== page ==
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Orr to celebrate unsung heroes of engineering

New president also pledges to defend civil engineering values and standards.

Incoming ICE president David Orr has pledged to "stand up for the unsung heroes" of the engineering profession.

Addressing the Institution in his inaugural speech on Tuesday, the Ulsterman also committed himself to defending the value of civil engineering; campaigning for the highest professional standards and the pursuit of excellence in procurement.

Orr is the second president of the Institution in five years to hail from Northern Ireland following Professor Adrian Long in 2003.

"Although it is a small place, Northern Ireland has a long and proud tradition of engineering across many disciplines," he said. Orr noted that over the past two presidencies there was the 200th anniversary of Isambard Kingdom Brunel's birth (2006) and the 250th anniversary of another hero: a more modest man who many regard as the finest civil engineer of his day: our first President, Thomas Telford."

Orr's unsung historical hero of choice is William Bald, born in Burntisland in Fife in 1789. His legacy is the spectacular Antrim Coast road which was intended to give better access for the military, open up the notoriously rugged and lawless Glens for trade, and give work to the
unemployed. This road runs along the coast for 40km – from the Black Arch at Larne to the Red Arch near Cushendall.

The Antrim Coast Road was completed in 1842 at a cost of £37,140 - some £12,000 over budget – much to the displeasure of the Commissioners. Orr wryly noted; "it seems optimism bias was necessary even in those days."

After his work in Antrim was completed in 1842, Bald left Northern Ireland to work in Scotland and France. He died in 1857 and is buried in Highgate Cemetery in London. "Despite extensive research, no portrait of him can be found,"said Orr.

"His finest memorial is the Coast Road itself, marked only by a small plaque. And that is why, to my mind, William Bald is a true unsung hero. Today, our civil engineering profession is formed not of Brunels and Telfords, but largely of unsung heroes like William Bald. These heroes work in teams and partnerships, often unrecognised, to create and maintain the essential fabric of our society ".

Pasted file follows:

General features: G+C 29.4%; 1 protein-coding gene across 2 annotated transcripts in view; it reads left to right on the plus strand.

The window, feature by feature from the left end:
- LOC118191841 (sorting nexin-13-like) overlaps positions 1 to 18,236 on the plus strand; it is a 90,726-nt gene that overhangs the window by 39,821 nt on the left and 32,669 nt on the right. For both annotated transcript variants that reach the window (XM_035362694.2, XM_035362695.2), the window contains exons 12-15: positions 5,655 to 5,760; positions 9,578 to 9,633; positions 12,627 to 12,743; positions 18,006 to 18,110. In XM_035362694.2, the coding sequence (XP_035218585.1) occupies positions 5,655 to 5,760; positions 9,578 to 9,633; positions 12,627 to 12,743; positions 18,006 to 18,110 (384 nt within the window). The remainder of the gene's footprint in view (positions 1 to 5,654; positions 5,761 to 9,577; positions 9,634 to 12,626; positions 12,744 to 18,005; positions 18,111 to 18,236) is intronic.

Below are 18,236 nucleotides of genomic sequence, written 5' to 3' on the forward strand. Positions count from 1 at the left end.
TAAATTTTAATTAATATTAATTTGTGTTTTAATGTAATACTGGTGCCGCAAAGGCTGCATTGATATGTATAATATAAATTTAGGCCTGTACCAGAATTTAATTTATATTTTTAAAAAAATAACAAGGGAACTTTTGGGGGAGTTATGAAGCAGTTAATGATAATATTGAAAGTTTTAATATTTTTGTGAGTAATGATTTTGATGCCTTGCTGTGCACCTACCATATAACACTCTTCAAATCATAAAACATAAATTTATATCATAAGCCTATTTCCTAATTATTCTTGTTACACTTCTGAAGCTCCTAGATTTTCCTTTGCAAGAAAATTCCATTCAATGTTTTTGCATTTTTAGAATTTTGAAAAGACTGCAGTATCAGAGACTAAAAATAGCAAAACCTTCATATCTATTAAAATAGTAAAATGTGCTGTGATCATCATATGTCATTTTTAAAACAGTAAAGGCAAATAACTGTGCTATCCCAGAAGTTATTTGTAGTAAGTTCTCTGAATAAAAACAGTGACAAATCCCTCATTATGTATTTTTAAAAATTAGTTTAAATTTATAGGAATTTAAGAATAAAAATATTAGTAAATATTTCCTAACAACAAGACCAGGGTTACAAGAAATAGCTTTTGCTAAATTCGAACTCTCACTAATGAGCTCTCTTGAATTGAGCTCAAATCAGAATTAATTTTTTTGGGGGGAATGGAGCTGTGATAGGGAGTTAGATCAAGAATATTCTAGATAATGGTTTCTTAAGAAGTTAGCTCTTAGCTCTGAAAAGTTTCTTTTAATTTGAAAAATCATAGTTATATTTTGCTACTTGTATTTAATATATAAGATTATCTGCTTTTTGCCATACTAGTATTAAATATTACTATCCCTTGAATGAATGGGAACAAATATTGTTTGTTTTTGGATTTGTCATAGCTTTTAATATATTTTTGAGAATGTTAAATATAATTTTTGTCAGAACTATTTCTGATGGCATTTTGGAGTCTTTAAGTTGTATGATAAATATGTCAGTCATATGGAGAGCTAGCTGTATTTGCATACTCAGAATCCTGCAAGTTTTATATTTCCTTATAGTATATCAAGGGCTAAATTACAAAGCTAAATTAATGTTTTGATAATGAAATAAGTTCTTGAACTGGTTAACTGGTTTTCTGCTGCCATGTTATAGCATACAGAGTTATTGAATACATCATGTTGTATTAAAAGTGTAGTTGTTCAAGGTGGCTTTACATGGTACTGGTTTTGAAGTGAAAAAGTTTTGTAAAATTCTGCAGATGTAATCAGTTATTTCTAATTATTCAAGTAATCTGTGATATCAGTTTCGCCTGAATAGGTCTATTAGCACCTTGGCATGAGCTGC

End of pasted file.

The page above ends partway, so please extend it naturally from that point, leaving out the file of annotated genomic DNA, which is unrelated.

Orr also underlined his commitment to professionalism. "We must never let a desire for profit come before our responsibilities to our clients; to our employers; or to the public at large." To do otherwise, he maintained, would be to "compromise our integrity."

Integrity, "means fighting corruption wherever it may be found. Corruption does not stop at financial inducements. It also means delivering less than has been paid for."

Competence also features highly on Orr's list of priorities. "We must demonstrate competence through our professional qualifications, both generally and in specialist areas," said Orr.

Sustainability continues to be a prominent concern within the profession and he, characterised the summer floods as "a stark reminder that it is our local actions which cause global climate change, which in turn brings local impacts. A stark reminder of the professional obligation for civil engineers to act sustainably in everything we do."

The incoming president has made no secret of the fact that one of his "chief professional interests has been the procurement of civil engineering works." He set out his six principles of procurement as:
- the informed client
- crucial first steps
- consider the impacts
- long term financial planning
- good design; managing risk.

Orr went on to illustrate the leading role played by the ICE in shaping the field of procurement: "Together with Engineers Against Poverty, ICE is also gradually shaping procurement in developing countries. Our case studies in India, Indonesia, Kenya and Nigeria will produce guidance showing how procurement can build capacity in developing countries. And expand the local content of projects so that more development funding stays in the region," he said.

Orr's keynote speech ended with his vision for the future of civil engineering.

"To use our imagination and talents as civil engineers for the good of the nations; for the benefit of the people; and for their sustainable future."

Priorities

- Defend the value of civil engineering
- Campaign for high professional standards
- Pursue procurement excellence

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